LIMA — Inadequate sick leave policies will test whether American workers will stay home should they come in contact with the new coronavirus, posing a challenge to public health experts now encouraging the public to prepare for the COVID-19 outbreak to potentially disrupt their daily lives.
While Ohio remains at low risk, the virus is quickly spreading, with more than 150 confirmed cases and 11 deaths already reported in the U.S. as of Wednesday evening.
The Centers for Disease Control and Prevention is asking anyone who may be infected with the virus — which generally spreads between people who are within 6 feet of each other — to stay home, even when symptoms are mild.
But following that advice will be difficult for workers who lack access to paid sick days.
“If you don’t have paid sick leave, you have to work,” said Eric Seiber, an associate professor of health services management and policy at The Ohio State University College of Public Health in Columbus. “And if you don’t show up for a shift, you risk not just a day of no pay. You might lose your job.”
The workers most likely to stay home, Seiber said, are those who already have comfortable jobs with paid time off and telecommuting privileges.
The most vulnerable workers — those earning the minimum wage, largely in the service sector — are also those who interact with the public most often.
“Those are the ones who have to show up. You can be replaced easily,” Seiber said.
That’s a concern as the Ohio Department of Health encourages Ohioans to start making plans to care for children, parents and neighbors should a loved one fall ill.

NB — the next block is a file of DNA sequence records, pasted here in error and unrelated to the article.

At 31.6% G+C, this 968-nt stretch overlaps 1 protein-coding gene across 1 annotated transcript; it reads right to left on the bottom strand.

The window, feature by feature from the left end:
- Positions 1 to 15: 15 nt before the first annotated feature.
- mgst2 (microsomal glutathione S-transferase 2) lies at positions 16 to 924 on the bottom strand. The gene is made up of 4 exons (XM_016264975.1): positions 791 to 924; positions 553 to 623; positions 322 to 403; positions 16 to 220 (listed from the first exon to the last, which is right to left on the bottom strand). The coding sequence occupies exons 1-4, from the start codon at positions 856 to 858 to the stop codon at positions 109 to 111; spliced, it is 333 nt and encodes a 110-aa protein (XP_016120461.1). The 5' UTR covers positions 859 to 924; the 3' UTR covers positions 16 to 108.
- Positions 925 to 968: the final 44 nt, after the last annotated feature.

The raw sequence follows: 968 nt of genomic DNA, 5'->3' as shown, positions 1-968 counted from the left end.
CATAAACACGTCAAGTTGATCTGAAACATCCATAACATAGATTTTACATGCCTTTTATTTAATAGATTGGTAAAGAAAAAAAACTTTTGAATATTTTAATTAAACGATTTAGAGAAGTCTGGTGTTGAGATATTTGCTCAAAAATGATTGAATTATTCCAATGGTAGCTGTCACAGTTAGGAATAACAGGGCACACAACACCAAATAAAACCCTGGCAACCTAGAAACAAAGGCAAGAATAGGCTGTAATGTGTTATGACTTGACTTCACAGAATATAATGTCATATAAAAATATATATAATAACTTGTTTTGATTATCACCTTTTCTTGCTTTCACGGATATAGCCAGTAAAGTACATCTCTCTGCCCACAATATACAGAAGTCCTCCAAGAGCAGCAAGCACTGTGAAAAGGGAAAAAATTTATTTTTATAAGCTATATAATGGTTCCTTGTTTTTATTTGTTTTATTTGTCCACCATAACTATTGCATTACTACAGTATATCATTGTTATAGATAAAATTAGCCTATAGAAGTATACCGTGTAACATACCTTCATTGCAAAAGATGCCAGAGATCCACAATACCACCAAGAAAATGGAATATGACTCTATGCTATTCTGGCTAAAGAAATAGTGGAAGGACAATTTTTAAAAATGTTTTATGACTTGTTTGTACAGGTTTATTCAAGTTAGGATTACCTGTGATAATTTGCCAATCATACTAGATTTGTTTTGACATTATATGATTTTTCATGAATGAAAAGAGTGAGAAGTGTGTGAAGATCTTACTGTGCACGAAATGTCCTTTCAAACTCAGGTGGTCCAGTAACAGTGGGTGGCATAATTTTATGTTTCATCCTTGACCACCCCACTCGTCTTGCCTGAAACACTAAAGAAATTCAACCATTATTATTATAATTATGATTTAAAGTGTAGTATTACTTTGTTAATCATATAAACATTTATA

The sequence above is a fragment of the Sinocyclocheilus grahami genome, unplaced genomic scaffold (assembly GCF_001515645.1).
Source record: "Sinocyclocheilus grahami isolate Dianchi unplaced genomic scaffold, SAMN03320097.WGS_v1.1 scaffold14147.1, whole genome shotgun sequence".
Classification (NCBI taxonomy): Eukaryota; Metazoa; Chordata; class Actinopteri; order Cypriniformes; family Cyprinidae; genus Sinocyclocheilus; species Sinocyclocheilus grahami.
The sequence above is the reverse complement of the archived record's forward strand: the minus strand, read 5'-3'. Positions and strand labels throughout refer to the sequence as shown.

“We recognize there are people who don’t have access to sick leave,” said Kathy Luhn, Allen County health commissioner. “That’s part of our messaging to employers – how do they want to approach it? How can we encourage people to stay home so we’re not getting other workers sick?”
Luhn said it’s important to start planning now to reduce the chances of a community-level outbreak, which could overwhelm hospitals and disrupt daily life.
For families, that means planning for possible school closures. And for businesses, Luhn said that means taking another look at company sick leave policies and planning for increased absences.
“We don’t want people coming out when they’re sick,” she said.
The city of Lima is revisiting its emergency pandemic plans too, to ensure there is no major interruption in essential services.
“We’re not in an emergency now — that’s clear,” Mayor David Berger said during a Wednesday press conference. “But we are thinking about the implications if this were to become an emergency, how do we manage it?”
Reach Mackenzi Klemann at 567-242-0456.